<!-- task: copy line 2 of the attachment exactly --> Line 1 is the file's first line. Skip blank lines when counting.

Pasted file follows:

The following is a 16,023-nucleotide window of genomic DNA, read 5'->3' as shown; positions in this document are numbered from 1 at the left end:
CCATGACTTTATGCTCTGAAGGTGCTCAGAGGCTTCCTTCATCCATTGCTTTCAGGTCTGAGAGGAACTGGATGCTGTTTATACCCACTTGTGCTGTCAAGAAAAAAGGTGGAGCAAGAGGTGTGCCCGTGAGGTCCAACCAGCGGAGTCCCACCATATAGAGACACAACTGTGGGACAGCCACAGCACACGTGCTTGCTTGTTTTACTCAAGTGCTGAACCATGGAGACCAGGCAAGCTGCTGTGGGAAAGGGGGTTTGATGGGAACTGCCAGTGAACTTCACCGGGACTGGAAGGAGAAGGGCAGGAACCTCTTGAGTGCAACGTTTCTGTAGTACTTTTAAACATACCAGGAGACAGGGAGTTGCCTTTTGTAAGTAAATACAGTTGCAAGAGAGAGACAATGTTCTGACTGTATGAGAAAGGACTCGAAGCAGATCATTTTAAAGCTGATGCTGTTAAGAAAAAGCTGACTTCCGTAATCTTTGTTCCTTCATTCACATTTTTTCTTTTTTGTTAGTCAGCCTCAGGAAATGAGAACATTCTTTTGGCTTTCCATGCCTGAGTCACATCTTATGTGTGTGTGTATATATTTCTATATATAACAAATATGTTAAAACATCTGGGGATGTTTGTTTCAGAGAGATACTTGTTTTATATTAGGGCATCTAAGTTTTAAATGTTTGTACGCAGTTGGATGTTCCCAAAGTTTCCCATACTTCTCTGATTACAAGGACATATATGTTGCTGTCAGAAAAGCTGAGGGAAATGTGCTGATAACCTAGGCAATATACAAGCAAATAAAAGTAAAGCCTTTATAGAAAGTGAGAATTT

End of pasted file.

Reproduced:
CCATGACTTTATGCTCTGAAGGTGCTCAGAGGCTTCCTTCATCCATTGCTTTCAGGTCTGAGAGGAACTGGATGCTGTTTATACCCACTTGTGCTGTCAAGAAAAAAGGTGGAGCAAGAGGTGTGCCCGTGAGGTCCAACCAGCGGAGTCCCACCATATAGAGACACAACTGTGGGACAGCCACAGCACACGTGCTTGCTTGTTTTACTCAAGTGCTGAACCATGGAGACCAGGCAAGCTGCTGTGGGAAAGGGGGTTTGATGGGAACTGCCAGTGAACTTCACCGGGACTGGAAGGAGAAGGGCAGGAACCTCTTGAGTGCAACGTTTCTGTAGTACTTTTAAACATACCAGGAGACAGGGAGTTGCCTTTTGTAAGTAAATACAGTTGCAAGAGAGAGACAATGTTCTGACTGTATGAGAAAGGACTCGAAGCAGATCATTTTAAAGCTGATGCTGTTAAGAAAAAGCTGACTTCCGTAATCTTTGTTCCTTCATTCACATTTTTTCTTTTTTGTTAGTCAGCCTCAGGAAATGAGAACATTCTTTTGGCTTTCCATGCCTGAGTCACATCTTATGTGTGTGTGTATATATTTCTATATATAACAAATATGTTAAAACATCTGGGGATGTTTGTTTCAGAGAGATACTTGTTTTATATTAGGGCATCTAAGTTTTAAATGTTTGTACGCAGTTGGATGTTCCCAAAGTTTCCCATACTTCTCTGATTACAAGGACATATATGTTGCTGTCAGAAAAGCTGAGGGAAATGTGCTGATAACCTAGGCAATATACAAGCAAATAAAAGTAAAGCCTTTATAGAAAGTGAGAATTT